AV node ablation

AV node ablation is a treatment for an irregular and often very rapid heartbeat called atrial fibrillation (AFib). The treatment uses heat energy, called radiofrequency energy, to destroy a small amount of tissue between the upper and lower chambers of the heart. This area is called the atrioventricular node, also called the AV node.

If you have AV node ablation, you need a permanent device called a pacemaker. The device is placed under the skin by the collarbone. It prevents the heart from beating too slowly.

Why it's done

AV node ablation may be done if you have atrial fibrillation (AFib) that doesn't get better with medicine or other treatments. It's generally considered the last treatment option for AFib because it requires the placement of a pacemaker.

What you can expect

Before the procedure

Before AV node ablation, several tests are done to check your heart health.

Anyone who has AV node ablation needs a pacemaker for life to help the heart beat correctly. It's placed under the skin by the collarbone. You might have this device placed several weeks before AV node ablation to make sure it works well. But some people receive the pacemaker the day of the ablation.

During the procedure

Cardiac ablation is done in the hospital. A member of your care team places an IV into your forearm or hand. You get medicine to help you relax.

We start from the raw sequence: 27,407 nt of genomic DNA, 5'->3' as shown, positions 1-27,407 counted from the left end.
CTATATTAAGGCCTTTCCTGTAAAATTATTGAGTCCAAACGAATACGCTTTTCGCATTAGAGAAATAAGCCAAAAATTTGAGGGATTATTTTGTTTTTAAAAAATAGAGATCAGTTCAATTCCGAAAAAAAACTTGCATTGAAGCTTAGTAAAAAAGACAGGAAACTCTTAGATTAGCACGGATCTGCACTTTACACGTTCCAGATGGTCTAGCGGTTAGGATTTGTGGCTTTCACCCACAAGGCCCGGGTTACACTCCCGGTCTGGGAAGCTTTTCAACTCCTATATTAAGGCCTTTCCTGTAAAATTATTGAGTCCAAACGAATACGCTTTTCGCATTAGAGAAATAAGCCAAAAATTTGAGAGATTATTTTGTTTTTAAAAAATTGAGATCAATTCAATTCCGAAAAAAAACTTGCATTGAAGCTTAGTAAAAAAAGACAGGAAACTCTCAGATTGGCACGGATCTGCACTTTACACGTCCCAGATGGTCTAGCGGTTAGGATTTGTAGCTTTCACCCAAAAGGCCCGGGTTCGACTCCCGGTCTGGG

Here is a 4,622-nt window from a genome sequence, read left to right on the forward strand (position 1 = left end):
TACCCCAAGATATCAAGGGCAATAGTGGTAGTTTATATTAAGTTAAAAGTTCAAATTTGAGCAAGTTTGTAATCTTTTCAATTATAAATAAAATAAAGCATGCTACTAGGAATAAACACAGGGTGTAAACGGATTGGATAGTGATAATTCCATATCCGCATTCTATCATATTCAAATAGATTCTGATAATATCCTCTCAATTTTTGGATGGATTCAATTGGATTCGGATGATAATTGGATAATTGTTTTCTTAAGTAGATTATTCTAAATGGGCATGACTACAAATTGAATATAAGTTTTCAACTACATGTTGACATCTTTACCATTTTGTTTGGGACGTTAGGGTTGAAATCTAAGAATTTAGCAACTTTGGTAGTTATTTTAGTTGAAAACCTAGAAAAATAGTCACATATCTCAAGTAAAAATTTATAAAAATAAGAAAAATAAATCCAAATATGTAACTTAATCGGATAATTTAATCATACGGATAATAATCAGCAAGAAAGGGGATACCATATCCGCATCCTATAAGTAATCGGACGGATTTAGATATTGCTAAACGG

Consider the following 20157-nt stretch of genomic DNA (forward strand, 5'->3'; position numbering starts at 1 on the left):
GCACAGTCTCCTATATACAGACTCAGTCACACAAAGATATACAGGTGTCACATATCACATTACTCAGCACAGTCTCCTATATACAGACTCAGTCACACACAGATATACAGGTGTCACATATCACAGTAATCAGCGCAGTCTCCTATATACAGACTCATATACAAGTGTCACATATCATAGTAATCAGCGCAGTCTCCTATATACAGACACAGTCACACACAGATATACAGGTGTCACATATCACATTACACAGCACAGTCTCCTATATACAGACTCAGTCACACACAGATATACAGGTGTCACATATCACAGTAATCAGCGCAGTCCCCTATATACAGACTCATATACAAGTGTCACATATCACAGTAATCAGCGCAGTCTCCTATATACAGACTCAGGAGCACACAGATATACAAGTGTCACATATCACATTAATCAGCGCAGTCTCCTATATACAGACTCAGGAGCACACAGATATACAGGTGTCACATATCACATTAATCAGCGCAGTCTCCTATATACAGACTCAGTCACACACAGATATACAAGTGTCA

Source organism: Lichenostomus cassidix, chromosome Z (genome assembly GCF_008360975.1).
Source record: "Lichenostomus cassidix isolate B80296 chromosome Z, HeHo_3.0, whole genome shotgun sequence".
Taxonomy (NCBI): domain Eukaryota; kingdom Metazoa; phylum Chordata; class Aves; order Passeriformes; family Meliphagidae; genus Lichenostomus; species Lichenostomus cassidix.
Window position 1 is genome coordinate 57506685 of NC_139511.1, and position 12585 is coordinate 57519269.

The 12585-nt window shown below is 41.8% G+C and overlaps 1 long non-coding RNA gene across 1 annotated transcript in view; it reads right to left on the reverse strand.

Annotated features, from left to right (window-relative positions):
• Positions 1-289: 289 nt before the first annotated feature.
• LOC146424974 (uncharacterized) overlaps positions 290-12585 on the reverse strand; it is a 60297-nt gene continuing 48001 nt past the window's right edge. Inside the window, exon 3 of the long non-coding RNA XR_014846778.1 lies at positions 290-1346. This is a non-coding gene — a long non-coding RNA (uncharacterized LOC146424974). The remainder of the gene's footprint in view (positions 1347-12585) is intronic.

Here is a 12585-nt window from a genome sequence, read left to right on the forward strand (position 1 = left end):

During the procedure, you may be awake or lightly sedated. Some people get a combination of medicines to put them in a sleep-like state. This is called general anesthesia. The type of sedation you receive depends on your type of irregular heartbeat and overall health.

The doctor inserts a thin, flexible tube called a catheter through a blood vessel, usually in your groin. The doctor guides the tube to the area of the heart being treated.

Sensors on the tip of the catheter apply heat to the heart tissue at the AV node. The heat energy is called radiofrequency energy. It damages the tissue, which destroys the heart's signaling connection causing irregular heartbeats.

Once the AV node is destroyed, your doctor places a pacemaker under the skin near your collarbone, unless you already have one. The device helps the heart beat properly.


After AV node ablation, you usually are taken to a recovery area where your care team closely checks on you. Depending on your condition, you may go home the same day or you may spend at least a night in the hospital.


After AV node ablation, atrial fibrillation (AFib) symptoms and quality of life often improve. You may need to take blood-thinning medicines to reduce your risk of stroke.

April 09, 2024
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Atrial fibrillation ablation